Bisexual prison officer described as 'vermin' was unfairly dismissed

A bisexual prison officer who was taunted by colleagues as ‘gay’, ‘poof’ and ‘vermin’ was victimised and unfairly dismissed.

That was the decision of the Employment Tribunal in a case involving 40-year-old Ben Plaistow and HMP Woodhill in Milton Keynes.

Mr Plaistow began working at the prison in September 2014. Within a few weeks he was subjected to questions and taunts from other officers. One colleague asked if he was gay because of his hairstyle, and at his induction meeting, his line manager Victoria Laithwaite asked about his sexuality.

He said he thought the question was strange but answered honestly that he was bisexual.

Following that meeting, the taunts increased, and his prison bag was daubed with pink marker pen by colleagues and smeared with pink fairy cake. He asked Ms Laithwaite for a new bag, but she refused.

Over the coming months, the taunts escalated. He had water squirted at him and was threatened with being knocked over. On one occasion, Ms Laithwaite said he was complaining too much, and grabbed his arm, causing bruising.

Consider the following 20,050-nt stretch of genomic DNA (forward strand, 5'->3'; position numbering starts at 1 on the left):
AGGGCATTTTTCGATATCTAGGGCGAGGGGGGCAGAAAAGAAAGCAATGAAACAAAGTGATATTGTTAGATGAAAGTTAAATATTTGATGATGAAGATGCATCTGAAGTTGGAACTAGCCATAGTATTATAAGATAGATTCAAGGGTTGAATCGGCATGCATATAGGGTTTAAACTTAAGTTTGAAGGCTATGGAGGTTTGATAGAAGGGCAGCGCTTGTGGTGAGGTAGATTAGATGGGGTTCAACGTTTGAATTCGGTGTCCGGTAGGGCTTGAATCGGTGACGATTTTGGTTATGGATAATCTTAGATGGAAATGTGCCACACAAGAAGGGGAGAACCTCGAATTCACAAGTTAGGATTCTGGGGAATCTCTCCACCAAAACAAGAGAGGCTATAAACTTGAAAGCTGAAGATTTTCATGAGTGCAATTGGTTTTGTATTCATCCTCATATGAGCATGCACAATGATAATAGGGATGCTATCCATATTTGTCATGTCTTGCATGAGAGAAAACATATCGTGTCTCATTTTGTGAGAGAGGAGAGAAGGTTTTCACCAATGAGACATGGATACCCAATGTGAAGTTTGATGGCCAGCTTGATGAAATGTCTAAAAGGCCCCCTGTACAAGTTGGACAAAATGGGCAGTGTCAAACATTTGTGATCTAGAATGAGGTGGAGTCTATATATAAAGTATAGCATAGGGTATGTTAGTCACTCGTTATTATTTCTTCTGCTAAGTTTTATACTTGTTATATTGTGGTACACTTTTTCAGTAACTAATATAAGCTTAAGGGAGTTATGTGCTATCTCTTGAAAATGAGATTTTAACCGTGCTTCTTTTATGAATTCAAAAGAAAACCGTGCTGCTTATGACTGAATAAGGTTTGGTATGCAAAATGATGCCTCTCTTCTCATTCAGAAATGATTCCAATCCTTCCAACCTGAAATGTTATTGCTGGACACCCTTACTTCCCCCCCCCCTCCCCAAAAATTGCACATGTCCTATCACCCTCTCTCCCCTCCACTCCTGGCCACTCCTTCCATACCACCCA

He told the tribunal that the treatment made him feel like crying because “all my dignity had been taken away.”

In December 2015, he stepped in to prevent an altercation between two prisoners. He was suspended for using excessive force and then dismissed.

He brought a claim of unfair dismissal. The Employment Tribunal found in his favour, saying that he had been victimised because of his complaints about the way he was being treated.

Judge Michael Ord criticised the way the prison management dealt with the case including incorrect procedures and delays, and said he considered the evidence of Mr Plaistow’s colleagues, and the prison managers to be unreliable.

Speaking of Ms Laithwaite’s role he said: “We again prefer the claimant’s (Mr Plaistow) evidence to that of CM Laithwaite. We conclude that she was aware at all times that the claimant was being bullied and harassed by other staff who sought to disguise this conduct as ‘banter’, was aware at all times that the claimant was bisexual.”

“On the balance of probabilities,” she had “communicated this to other officers and permitted by acquiescence and engaged in acts of discrimination and harassment as alleged”.

“The claimant suffered a campaign of direct discrimination and harassment on the basis of his sexuality or perceived sexuality throughout his period of employment at Woodhill. He was subjected to detriment for having made protected disclosures and victimised having made protected acts. He was unfairly dismissed, and his dismissal was an act of victimisation.”

Compensation will be decided at a separate hearing.

Please contact us if you would like more information about the issues raised in this article or any aspect of employment law.

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